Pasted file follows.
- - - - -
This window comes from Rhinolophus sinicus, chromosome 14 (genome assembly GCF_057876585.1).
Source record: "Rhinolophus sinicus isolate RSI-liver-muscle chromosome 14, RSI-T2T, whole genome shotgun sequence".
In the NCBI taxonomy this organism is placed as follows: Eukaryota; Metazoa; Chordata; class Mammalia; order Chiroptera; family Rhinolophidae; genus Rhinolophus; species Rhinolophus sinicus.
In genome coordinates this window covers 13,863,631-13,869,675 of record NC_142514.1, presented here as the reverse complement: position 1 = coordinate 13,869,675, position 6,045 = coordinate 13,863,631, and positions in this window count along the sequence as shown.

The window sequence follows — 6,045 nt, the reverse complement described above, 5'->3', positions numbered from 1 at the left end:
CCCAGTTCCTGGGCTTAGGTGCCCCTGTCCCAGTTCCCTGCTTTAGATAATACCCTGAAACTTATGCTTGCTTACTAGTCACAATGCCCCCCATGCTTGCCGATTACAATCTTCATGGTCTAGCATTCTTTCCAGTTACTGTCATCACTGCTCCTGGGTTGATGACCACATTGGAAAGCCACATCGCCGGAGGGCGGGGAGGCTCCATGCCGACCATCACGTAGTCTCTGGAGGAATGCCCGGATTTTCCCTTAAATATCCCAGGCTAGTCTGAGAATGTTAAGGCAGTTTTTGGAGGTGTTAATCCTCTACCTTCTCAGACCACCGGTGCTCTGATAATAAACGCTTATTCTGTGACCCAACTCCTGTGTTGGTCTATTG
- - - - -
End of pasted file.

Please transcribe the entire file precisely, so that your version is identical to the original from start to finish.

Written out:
This window comes from Rhinolophus sinicus, chromosome 14 (genome assembly GCF_057876585.1).
Source record: "Rhinolophus sinicus isolate RSI-liver-muscle chromosome 14, RSI-T2T, whole genome shotgun sequence".
In the NCBI taxonomy this organism is placed as follows: Eukaryota; Metazoa; Chordata; class Mammalia; order Chiroptera; family Rhinolophidae; genus Rhinolophus; species Rhinolophus sinicus.
In genome coordinates this window covers 13,863,631-13,869,675 of record NC_142514.1, presented here as the reverse complement: position 1 = coordinate 13,869,675, position 6,045 = coordinate 13,863,631, and positions in this window count along the sequence as shown.

The window sequence follows — 6,045 nt, the reverse complement described above, 5'->3', positions numbered from 1 at the left end:
CCCAGTTCCTGGGCTTAGGTGCCCCTGTCCCAGTTCCCTGCTTTAGATAATACCCTGAAACTTATGCTTGCTTACTAGTCACAATGCCCCCCATGCTTGCCGATTACAATCTTCATGGTCTAGCATTCTTTCCAGTTACTGTCATCACTGCTCCTGGGTTGATGACCACATTGGAAAGCCACATCGCCGGAGGGCGGGGAGGCTCCATGCCGACCATCACGTAGTCTCTGGAGGAATGCCCGGATTTTCCCTTAAATATCCCAGGCTAGTCTGAGAATGTTAAGGCAGTTTTTGGAGGTGTTAATCCTCTACCTTCTCAGACCACCGGTGCTCTGATAATAAACGCTTATTCTGTGACCCAACTCCTGTGTTGGTCTATTG